The progressive income tax divides your income into ranges, called brackets.
Income within a bracket is taxed at one rate. Income past a certain amount is taxed in a higher bracket at a higher rate. There may be multiple brackets. Consider the following example of tax brackets:
|$1 - $10,000||10%|
|$10,001 - $20,000||20%|
If you make $30,000, you are said to be in the highest tax bracket, paying 30% in taxes.
That doesn't mean you're paying 30% of your income (or $9,000) in taxes. Many people have that misunderstanding.
What it means is that the highest rate you're paying is 30%.
For your income from 10,001 to 20,000, you're paying 20%. For your income from 1 to 10,000, you're paying 10%. Let's do the actual math.
|bracket||tax rate||tax paid|
|$1 - $10,000||10%||$1,000|
|$10,001 - $20,000||20%||$2,000|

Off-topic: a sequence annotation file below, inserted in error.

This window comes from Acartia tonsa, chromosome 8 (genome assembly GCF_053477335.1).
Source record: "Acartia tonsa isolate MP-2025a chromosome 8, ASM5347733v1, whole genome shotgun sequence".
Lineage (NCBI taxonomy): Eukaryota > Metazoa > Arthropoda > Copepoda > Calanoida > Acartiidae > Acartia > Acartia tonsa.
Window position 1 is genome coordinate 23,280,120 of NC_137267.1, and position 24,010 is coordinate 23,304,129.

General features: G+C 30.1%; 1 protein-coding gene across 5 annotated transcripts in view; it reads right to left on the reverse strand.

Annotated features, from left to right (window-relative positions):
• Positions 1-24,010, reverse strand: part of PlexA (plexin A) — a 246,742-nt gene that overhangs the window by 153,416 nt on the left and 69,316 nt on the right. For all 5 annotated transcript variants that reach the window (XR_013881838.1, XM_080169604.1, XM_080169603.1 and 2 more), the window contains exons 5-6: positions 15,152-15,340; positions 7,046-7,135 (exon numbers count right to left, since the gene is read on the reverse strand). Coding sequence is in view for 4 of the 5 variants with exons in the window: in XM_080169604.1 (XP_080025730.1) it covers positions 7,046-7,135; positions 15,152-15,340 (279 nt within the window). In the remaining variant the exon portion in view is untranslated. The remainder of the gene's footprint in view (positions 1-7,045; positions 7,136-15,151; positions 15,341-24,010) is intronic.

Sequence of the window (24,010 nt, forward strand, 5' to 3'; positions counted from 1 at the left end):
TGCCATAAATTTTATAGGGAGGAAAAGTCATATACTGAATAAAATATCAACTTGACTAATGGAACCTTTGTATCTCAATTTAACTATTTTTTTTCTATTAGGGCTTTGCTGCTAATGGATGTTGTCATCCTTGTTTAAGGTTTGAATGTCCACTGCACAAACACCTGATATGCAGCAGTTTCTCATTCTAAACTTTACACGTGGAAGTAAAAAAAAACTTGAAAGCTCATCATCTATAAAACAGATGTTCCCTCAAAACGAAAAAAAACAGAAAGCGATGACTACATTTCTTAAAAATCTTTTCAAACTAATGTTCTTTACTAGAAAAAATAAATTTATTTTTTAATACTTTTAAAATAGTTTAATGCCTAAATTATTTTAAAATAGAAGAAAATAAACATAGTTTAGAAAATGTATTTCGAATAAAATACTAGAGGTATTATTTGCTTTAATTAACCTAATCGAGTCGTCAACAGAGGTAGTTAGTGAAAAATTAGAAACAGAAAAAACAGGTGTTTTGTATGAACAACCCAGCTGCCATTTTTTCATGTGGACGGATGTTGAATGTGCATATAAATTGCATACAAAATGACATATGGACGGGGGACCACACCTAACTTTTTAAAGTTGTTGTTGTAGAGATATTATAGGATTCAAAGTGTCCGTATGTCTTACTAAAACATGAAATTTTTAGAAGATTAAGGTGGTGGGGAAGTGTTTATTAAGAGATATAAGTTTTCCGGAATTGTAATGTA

|$20,001 - $30,000||30%||$3,000|
Add them up, and the total is $6,000. (Which works out to 20% in tax.)
Some people will say that "the first dollar you earn is taxed at the lowest rate" and "the last dollar you earn is taxed at the highest rate". This is factually true, but, tends to confuse beginners. So it's not much of a simplifcation.
Actual tax brackets
For actual tax brackets, see the Wikipedia article or the IRS.
The actual tax brackets are 10% all the way to 35%, and the 35% rate doesn't affect anyone earning less than $372,000 a year.
Most people are in the 25% bracket or below. The 25% bracket goes up into the $80,000 per year range.